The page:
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I am currently using ssh to forward few ports like this:

There are 3 machines:

  • A-host - machine building the tunnel, one that can access both B and C
  • B-host - machine that does not have access to A or C that that needs to be able to connect to C:636
  • C-host - machine providing a service on port 636

A-host>ssh -R 636:C-host:636 -R 8080:C-host:8080 root@B-host

The question is how to make this tunnelling be persistent, to restore it even one or another machine is restarted.

I know that this probably require autossh but that't not the entire solution.

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2 Answers 2

Add the autossh command to a service that manages system services.

Most Linux setups use init, reading the configuration of what to start from /etc/inittab, a line something like rc:2:respawn:autossh <options> >>/var/log/autosshoutput 2>&1 would do the trick. That will (if you are in runlevel 2 which is the usual case for a running Linux system these days) start the process on boot and restart it if it dies. If you want it to start before the next reboot, run telinit to tell the init process to reread its config. See the man page for inittab for more details.

Some Linux distributions have moved to using upstart to manage what init used to (amongst upstart's other features, as it does more then init ever did) - you should find plenty of documentation on this easily.

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You might want to also include options like ExitOnForwardFailure to avoid ssh logging in successfully when the forwarding fails. Be sure to put a reasonable timeout between retries. –  Skaperen Aug 3 '12 at 14:56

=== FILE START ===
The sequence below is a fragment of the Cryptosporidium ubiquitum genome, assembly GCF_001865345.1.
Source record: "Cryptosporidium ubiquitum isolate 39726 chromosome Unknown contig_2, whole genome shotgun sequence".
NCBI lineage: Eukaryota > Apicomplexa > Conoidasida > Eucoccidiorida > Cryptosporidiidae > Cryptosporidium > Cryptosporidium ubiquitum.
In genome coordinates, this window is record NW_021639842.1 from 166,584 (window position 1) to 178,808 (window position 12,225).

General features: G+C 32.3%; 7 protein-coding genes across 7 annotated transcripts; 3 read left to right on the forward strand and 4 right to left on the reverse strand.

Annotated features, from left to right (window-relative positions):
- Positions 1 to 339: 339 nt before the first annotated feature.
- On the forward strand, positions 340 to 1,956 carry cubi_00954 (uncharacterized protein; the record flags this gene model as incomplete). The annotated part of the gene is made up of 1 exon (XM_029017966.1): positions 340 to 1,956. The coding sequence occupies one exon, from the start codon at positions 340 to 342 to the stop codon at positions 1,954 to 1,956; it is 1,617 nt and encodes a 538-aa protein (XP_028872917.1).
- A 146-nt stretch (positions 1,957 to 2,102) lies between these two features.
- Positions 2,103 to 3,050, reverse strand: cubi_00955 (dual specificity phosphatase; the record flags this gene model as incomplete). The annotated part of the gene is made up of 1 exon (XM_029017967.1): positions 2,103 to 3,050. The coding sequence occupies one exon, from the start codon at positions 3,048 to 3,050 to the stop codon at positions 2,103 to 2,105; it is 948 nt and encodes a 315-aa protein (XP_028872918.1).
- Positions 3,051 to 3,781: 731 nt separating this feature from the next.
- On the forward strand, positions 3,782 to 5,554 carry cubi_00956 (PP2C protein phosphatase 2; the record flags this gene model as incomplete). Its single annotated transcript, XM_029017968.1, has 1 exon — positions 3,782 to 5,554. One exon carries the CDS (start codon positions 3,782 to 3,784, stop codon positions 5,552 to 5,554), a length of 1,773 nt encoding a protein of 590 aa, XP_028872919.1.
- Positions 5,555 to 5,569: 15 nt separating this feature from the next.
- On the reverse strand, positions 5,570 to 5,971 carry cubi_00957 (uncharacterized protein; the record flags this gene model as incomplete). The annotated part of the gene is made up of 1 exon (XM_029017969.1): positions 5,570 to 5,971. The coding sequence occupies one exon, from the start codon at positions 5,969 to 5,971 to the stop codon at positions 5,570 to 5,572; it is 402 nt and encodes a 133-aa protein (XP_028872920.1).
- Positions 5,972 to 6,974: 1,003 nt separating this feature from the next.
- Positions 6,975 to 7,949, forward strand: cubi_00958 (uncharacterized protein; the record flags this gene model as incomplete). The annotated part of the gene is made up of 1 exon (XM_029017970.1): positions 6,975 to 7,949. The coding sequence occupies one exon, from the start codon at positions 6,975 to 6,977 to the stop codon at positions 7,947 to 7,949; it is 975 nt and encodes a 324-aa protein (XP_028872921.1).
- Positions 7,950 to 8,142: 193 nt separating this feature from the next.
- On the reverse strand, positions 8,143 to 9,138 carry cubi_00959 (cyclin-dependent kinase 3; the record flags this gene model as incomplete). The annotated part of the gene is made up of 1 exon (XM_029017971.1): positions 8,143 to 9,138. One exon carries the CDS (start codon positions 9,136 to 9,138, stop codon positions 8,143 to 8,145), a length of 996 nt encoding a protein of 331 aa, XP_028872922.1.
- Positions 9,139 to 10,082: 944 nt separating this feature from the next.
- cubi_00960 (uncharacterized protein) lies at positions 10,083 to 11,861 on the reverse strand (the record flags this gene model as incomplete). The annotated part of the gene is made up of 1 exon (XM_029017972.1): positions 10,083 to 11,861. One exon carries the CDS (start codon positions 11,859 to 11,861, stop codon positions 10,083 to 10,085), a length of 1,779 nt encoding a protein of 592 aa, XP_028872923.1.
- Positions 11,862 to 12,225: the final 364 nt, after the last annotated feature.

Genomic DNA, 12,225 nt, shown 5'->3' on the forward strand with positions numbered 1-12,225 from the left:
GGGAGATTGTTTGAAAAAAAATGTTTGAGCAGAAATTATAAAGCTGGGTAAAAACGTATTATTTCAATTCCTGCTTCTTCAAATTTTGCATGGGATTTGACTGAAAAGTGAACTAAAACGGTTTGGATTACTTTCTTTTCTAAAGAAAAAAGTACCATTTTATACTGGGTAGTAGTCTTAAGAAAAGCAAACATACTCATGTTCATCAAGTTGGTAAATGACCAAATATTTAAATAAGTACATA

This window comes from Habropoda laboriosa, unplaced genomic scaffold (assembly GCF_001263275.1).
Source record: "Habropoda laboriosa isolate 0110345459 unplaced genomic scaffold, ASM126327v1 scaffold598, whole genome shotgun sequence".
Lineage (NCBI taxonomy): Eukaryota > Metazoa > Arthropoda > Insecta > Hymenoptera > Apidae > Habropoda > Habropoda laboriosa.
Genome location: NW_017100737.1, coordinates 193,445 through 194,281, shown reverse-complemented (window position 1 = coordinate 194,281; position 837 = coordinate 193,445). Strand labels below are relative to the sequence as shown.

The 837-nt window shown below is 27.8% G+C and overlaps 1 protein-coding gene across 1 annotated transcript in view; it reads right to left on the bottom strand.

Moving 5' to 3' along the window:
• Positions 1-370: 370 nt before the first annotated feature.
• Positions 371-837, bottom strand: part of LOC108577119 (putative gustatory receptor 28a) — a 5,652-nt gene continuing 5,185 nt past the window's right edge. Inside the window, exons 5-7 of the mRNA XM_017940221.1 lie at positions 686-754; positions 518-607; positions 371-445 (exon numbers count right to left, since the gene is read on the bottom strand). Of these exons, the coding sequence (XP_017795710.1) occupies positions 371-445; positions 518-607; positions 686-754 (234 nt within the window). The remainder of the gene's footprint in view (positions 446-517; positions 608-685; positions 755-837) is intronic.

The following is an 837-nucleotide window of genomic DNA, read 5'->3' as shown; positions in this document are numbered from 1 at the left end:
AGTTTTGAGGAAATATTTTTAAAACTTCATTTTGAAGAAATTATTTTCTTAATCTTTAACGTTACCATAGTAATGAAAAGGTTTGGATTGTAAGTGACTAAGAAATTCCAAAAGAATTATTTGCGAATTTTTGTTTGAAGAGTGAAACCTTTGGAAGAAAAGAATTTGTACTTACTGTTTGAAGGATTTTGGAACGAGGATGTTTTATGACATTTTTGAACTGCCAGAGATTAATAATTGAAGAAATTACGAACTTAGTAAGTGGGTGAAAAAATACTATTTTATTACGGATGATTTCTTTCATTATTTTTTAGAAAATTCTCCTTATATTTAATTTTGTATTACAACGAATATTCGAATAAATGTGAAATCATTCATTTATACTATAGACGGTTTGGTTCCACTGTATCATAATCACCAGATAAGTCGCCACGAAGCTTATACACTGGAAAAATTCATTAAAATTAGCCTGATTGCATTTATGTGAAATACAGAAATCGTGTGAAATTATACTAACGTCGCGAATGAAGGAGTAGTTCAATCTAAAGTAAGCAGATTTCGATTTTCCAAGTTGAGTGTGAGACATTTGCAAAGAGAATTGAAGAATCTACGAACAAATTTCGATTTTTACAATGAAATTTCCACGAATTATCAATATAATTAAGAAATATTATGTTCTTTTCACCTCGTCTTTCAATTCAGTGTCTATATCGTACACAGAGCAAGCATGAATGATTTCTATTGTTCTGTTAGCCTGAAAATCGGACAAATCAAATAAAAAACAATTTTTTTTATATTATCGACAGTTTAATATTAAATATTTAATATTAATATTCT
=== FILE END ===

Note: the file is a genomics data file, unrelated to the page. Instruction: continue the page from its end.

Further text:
Please provide the <options> for autossh, I tried the same -R ... as the ones used for SSH but it doesn't build the tunnel. I should warn you that 1.2.3.4 IP address is a remote one (3rd machine which is accesible from the machine running auto-ssh but not form. –  sorin Aug 3 '12 at 15:06
    
The options should be the same as for ssh. One thing to account for is that tasks run by init will be run as root not your user, so you will need to login via keys and make sure root-on-the-source-machine's key is trusted by the destination end. –  David Spillett Aug 5 '12 at 12:25

Here is my current solution, if you know a better one, I will be grad to accept it.

On the machine that is initialting the tunnelling:

/etc/cron.d/autossh
@reboot autossh -f -nNT -R 3269:host-providing:3269 firewalled-host &

Now the firewalled-host can connect to localhost:3269 to access the service that was unavailable before.

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